The last few months I have witnessed the fragile human condition. From disease to accidents and injuries, health problems haven persistently been present. “We arrived at the point when our parents are reaching old age or are already gone,” a friend told me recently, “and over the years, we also begin to feel the fragility of our bodies.” But this is not just a matter of age. We also hear and face so many stories of children in hospitals, or of painful losses. Perhaps you have also gone through a painful experience.
However, if we are objective, we will realize that these months have not been different from previous ones. The truth is that it has always been like that, but only when the fragility appears close, we become aware of our body and mind. Any ailment affecting you or a loved one is enough to remind you of how wonderful it is to enjoy good health.
To enjoy life when we are healthy is to honor it as a blessed gift. Enjoying life when you suffer from a chronic illness that affects your daily lives, or even when a severe diagnosis becomes a sentence is a much more complicated predicament.
When our fragility becomes more apparent, there is a greater need for the love of life, with all it entails, like it or not. Only by accepting the reality as it appears we experience life in its fullness. To paraphrase the Christian liturgy of marriage, we must love each other at all times: in sickness and health.
People that overcome a disease, or a health problem have one thing in common: they don’t identify themselves with the condition they suffered. From a tumor to a paralysis, these people can see beyond the pain, or the loss of any ability, and see themselves in a more comprehensive and transcendent way.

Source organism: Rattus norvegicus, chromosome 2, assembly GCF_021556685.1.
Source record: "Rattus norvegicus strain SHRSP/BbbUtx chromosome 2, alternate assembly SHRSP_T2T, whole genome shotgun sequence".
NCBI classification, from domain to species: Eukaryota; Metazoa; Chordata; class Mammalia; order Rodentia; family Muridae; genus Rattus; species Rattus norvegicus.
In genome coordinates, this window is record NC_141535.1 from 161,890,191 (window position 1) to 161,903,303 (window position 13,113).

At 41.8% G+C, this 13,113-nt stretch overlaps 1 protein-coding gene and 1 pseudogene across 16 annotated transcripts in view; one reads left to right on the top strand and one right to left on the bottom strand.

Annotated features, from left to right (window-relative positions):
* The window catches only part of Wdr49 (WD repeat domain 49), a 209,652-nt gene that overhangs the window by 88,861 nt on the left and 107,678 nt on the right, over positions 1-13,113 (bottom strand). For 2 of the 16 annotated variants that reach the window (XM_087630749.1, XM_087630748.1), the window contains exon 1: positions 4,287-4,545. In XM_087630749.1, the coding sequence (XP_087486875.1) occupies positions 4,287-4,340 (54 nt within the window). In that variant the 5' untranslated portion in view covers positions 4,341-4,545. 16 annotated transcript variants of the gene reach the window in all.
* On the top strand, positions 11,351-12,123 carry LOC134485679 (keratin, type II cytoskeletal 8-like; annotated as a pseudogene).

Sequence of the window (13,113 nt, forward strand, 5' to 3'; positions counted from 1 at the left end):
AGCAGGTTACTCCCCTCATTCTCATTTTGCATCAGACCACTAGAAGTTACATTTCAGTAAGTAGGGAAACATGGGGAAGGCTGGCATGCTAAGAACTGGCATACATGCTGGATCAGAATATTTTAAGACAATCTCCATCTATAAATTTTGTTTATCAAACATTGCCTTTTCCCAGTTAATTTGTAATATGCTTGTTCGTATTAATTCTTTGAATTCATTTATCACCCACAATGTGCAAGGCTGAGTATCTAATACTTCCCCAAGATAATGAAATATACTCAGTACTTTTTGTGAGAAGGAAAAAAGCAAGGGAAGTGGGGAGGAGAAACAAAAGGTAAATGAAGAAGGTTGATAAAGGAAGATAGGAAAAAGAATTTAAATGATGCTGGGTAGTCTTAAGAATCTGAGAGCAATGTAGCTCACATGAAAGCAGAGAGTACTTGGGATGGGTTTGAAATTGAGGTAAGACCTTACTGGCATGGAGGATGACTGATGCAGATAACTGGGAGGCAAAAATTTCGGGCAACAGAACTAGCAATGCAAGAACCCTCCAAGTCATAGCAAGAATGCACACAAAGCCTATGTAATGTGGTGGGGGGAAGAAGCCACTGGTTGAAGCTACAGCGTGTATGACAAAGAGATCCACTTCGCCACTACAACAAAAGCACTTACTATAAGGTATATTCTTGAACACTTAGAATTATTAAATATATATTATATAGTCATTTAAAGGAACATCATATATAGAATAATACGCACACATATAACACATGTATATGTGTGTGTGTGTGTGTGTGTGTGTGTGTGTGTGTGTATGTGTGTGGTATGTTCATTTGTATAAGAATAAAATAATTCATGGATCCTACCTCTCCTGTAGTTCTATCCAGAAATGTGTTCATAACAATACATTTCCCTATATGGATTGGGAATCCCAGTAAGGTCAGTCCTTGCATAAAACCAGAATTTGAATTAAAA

When they say, “I am not only this cancer” or “I am not only this body that cannot function as before,” what they’re saying is that their true selves are not limited or bound by the condition that affects them. They can love unconditionally.
Equally important it is that the people around them also see beyond the suffering, offering their love, support, and compassion—from dignity rather than from pity. The best support we can give to a loved one is to lessen their pain or distress with loving actions.
The next time you say, “the most important thing is health,” think about it. Indeed, health allows us to enjoy the pleasures of life, but for those who have seen their health temporarily or permanently affected, the most important thing is the love they receive from others and feel for themselves. No ailment diminishes the real value of a person, but the lack of love takes life from life.
Eli Bravo is the Managing Director and Chief Editor of Inspirulina, a Spanish content website with articles on wellness, personal growth, and health. ■